Arkansas groups push for more electric vehicle awareness
Several energy and environmental groups collaborated on Saturday at an event geared toward educating Arkansans about electric vehicles.
Audubon Delta hosted “Drive Electric for Earth Day” outside the Little Rock Zoo. Owners of electric vehicles stayed on-site to answer questions and display the features of their cars.
Glen Hooks, Audubon Delta Arkansas policy manager, said in an interview the event was needed to allow people to interact with the vehicles.
“Electric vehicles are the wave of the future and the present right now. Most of the large auto manufacturers in the world have decided and already announced that they plan to phase out gasoline vehicles and go 100% electric over the next several years,” said Hooks.
He said he hopes this will remove the stigma that electric vehicles are too expensive.
“You’ve got a lot of models that are under $30,000,” Hooks said. “There’s a $7,500 federal tax rebate right now that you can apply for.”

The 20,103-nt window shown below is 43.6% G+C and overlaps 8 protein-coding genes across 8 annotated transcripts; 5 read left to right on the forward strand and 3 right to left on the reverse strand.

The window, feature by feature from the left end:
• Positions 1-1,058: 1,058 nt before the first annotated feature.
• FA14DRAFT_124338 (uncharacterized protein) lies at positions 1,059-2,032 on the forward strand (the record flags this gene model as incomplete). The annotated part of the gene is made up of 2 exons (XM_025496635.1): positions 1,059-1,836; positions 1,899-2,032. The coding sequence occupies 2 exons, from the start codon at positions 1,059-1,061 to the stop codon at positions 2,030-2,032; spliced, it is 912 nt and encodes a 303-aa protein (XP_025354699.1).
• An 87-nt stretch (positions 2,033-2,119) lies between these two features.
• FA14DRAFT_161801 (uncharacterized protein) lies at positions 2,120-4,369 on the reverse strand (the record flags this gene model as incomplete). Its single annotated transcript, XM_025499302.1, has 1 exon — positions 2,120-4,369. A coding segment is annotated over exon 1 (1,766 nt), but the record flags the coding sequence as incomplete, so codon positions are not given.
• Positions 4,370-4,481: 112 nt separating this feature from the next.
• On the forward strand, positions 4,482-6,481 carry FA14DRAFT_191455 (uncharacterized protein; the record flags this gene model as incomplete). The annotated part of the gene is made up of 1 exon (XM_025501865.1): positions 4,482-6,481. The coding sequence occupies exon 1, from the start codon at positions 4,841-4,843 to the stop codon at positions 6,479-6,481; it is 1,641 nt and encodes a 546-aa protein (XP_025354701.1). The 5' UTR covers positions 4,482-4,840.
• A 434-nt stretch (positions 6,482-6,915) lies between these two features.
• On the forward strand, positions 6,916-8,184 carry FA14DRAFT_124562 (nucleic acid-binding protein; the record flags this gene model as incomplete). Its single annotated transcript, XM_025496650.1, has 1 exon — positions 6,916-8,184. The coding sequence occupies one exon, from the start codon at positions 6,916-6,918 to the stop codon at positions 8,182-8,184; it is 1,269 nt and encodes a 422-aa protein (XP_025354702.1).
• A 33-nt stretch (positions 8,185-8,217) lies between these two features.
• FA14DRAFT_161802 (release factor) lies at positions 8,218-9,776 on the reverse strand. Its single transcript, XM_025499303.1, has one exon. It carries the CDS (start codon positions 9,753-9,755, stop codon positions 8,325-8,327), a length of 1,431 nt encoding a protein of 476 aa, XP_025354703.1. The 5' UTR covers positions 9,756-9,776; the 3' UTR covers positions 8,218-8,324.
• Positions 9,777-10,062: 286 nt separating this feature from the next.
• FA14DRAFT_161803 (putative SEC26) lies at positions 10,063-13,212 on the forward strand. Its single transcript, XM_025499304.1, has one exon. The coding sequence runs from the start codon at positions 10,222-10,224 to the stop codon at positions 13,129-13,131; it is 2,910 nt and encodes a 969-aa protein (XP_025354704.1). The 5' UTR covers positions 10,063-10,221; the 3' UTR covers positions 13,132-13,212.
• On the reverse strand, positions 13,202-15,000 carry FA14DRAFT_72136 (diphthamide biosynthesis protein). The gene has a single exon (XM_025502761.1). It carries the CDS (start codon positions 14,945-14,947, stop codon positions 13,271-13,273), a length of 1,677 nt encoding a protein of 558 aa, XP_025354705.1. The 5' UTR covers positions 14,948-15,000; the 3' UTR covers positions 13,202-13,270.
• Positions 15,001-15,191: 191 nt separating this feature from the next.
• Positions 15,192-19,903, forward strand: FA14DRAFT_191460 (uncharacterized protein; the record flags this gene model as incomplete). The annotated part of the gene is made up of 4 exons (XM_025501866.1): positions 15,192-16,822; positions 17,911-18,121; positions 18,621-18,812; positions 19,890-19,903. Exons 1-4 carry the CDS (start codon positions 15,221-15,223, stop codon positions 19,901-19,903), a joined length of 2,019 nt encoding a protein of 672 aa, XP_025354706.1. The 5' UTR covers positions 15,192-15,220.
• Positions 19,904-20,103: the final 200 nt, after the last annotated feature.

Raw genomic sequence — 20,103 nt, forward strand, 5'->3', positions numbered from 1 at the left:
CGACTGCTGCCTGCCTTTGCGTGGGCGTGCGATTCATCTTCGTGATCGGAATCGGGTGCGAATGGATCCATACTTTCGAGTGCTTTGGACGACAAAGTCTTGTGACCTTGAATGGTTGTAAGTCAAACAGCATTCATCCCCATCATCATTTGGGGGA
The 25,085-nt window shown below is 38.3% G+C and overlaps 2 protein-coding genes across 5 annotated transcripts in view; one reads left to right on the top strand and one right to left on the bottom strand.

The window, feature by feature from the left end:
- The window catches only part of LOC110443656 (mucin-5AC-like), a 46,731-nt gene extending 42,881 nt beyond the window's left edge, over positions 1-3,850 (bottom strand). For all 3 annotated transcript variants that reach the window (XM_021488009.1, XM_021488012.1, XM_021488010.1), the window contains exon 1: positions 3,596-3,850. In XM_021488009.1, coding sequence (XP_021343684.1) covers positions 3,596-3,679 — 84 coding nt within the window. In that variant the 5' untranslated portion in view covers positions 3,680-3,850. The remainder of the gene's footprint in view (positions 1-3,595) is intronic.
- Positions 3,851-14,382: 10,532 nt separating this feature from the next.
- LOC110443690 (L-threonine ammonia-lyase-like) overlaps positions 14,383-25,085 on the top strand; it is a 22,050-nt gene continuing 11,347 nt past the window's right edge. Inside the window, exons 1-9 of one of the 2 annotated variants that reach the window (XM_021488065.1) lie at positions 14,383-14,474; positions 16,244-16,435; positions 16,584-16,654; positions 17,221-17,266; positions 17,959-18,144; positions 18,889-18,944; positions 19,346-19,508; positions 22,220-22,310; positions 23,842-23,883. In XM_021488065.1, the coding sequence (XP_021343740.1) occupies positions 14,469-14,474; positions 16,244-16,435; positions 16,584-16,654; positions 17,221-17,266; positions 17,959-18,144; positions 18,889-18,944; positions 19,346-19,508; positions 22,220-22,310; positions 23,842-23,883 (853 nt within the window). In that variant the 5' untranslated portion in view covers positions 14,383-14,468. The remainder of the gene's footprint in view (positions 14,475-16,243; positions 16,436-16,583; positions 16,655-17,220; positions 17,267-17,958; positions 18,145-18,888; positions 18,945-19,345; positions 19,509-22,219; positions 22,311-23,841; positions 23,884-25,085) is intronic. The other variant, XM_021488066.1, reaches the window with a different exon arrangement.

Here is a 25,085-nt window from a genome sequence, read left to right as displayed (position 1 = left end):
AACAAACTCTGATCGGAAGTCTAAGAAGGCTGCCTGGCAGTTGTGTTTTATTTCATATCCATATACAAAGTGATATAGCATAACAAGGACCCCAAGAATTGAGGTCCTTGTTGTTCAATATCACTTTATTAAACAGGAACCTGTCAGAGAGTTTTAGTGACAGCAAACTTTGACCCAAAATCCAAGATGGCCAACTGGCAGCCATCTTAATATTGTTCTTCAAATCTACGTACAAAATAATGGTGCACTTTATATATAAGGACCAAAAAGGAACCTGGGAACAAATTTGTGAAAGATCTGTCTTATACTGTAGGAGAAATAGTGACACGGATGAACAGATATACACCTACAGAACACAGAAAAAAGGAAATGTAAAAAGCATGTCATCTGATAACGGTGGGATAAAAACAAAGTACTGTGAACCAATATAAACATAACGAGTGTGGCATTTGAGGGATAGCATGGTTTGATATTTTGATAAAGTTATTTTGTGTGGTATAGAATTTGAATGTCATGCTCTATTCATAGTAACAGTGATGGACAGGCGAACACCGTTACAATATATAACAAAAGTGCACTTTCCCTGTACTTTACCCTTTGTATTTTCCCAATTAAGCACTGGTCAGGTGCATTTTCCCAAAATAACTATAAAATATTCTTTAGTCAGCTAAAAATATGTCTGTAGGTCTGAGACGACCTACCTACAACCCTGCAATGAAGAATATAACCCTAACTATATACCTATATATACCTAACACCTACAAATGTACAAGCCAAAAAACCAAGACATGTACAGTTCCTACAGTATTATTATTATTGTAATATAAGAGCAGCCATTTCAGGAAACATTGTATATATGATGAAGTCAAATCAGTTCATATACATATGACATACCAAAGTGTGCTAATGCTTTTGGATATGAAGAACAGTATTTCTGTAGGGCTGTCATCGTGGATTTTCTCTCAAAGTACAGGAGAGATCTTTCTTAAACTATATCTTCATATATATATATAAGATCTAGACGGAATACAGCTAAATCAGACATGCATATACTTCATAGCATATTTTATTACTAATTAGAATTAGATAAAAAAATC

Drivers also save money on fuel and other services, like oil changes, when they transition to electric vehicles, according to Hooks. He said comparatively, the cost of charging an electric vehicle converted to fuel prices would be $1.24 a gallon.
Beyond economic benefits, Hooks said he believes the environmental benefits are vital to the nation's future.
“Right now, the number one source of greenhouse gases in the U.S. is transportation,” said Hooks, “The emissions from our vehicles, our trucks and our cars all across the country. You know, cleaning up our transportation system is probably the biggest thing we can do right now to lessen the impacts of climate change and really move us towards a cleaner energy future.”
He also commended Gov. Asa Hutchinson for the creation of the Arkansas Council on Future Mobility in February. Not only will the council work to improve transportation in the state, but also remove barriers to progress already existing in the state.
“Right here in Arkansas, we have a couple of regulations that are problematic for the electric vehicle industry. We have one of the highest electric vehicle registration fees in the nation. It’s an extra $200 a year, that needs to come down,” said Hooks.
Little Rock Mayor Frank Scott Jr. dedicated electric charging stations in the parking lot of the zoo, which are free to use, by plugging a charger into the vehicle of Little Rock resident Ann Owen.
“I am not satisfied with where we are,” said Scott as he told the crowd at the event he plans to continue pushing the city’s public transportation towards electric vehicles.
Owen is the former president of the Friends of KLRE/KUAR Board of Directors.